Because of this, Walker was in her element. She provided exhilarating chase music for ‘On Leather Wings’, where Batman is pursued by Gotham’s police after being mistaken for a gigantic murderous bat, real dramatic tension for ‘Two-Face’, where Harvey Dent’s alter-ego was not only a physical trait but a mental one, and the beloved ‘Heart of Ice’, where her mournful score for the tragic Mr Freeze remains a reason why it is regarded as the greatest B:TAS episode ever. The lighter side of things were not ignored however, with comedic music for the Joker providing an interesting counterpoint for his psychotic acts.
While the opening titles for the show used a new arrangement of Elfman’s Batman theme, Walker created her own theme for the character, which she used as the main theme for the first feature-length Batman adventure, Mask of the Phantasm. Regarded by some as the greatest cinematic incarnation of Batman, the film is masterfully scored by Walker, who not only adapted her own theme but also created new material for the Phantasm villain and a love theme for Bruce Wayne and his fiancee Andrea. But the greatest piece of music in the film – and my favourite piece of Batman scoring ever – is for ‘The Birth of Batman’, where Walker scores the moment when Bruce Wayne first puts on the cowl and the cape, and the terrifying visage of Batman is seen for the first time.
From the success of B:TAS, Walker went onto write the theme for the follow-up series, Superman: The Animated Series, where she also wrote several scores, including ‘World’s Finest’ which teamed up Batman and Superman for the first time, and ‘Legacy’ which ended the series by pitting Superman against his greatest villain, Darkseid. During both shows, Walker mentored composers such as Lolita Ritmanis, Michael McCuiston, and Kristopher Carter, and overseeing the DC Animated Universe as it was called, with shows such as Justice League and Batman Beyond continuing the great work done. Even now, DC’s animated movies and shows continue the type of creative symphonic scoring Walker had ushered in with Batman.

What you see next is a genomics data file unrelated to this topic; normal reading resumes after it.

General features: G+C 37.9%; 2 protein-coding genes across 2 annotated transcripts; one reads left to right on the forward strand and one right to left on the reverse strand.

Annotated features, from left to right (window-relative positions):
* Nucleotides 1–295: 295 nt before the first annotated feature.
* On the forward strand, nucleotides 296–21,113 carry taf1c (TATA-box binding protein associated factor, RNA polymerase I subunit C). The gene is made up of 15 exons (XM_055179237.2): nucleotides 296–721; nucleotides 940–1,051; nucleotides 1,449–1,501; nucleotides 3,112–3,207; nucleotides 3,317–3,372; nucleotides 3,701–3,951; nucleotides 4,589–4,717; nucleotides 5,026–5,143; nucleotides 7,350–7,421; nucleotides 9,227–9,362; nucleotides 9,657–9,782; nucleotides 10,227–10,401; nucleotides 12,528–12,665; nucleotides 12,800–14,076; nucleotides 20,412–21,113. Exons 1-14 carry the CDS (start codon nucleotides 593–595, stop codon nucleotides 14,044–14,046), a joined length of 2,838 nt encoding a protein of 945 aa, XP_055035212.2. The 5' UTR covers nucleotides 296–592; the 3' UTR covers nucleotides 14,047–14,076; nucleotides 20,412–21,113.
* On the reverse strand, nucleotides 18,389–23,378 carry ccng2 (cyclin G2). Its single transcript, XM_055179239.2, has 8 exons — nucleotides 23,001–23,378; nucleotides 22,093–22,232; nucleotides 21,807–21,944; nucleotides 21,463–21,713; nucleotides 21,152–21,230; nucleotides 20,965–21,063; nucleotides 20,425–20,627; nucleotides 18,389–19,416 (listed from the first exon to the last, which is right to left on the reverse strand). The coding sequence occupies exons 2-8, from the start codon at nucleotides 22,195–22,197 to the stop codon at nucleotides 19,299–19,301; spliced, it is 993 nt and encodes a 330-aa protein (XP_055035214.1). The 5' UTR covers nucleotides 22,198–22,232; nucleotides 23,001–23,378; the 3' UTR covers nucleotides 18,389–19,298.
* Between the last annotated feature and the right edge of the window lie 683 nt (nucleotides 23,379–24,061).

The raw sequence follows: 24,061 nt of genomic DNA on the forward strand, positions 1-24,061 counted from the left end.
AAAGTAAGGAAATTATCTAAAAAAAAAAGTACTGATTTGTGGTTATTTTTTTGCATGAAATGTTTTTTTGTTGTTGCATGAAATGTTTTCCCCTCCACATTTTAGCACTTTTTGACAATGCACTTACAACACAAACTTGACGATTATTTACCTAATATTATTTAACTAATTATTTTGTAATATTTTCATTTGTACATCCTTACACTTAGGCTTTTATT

But above scoring, Walker also did important work in championing composer’s rights, and was a true trendsetter. Even when faced with gender bias she was a consummate professional, and she made film music history several times while playing down the effects her work had on scores of other composers. She was a brilliant conductor, orchestrator, musician, and composer, and to function as she did in a world like she did was nothing short of heroic. Wonder Woman and Supergirl would be proud.
Shirley Walker passed away in 2006. Her name resides on the wall of the Warner Bros. Eastwood scoring stage, remembering her achievements. On International Women’s Day, we are proud to remember her talent and the great legacy she has left. And we sure do miss her.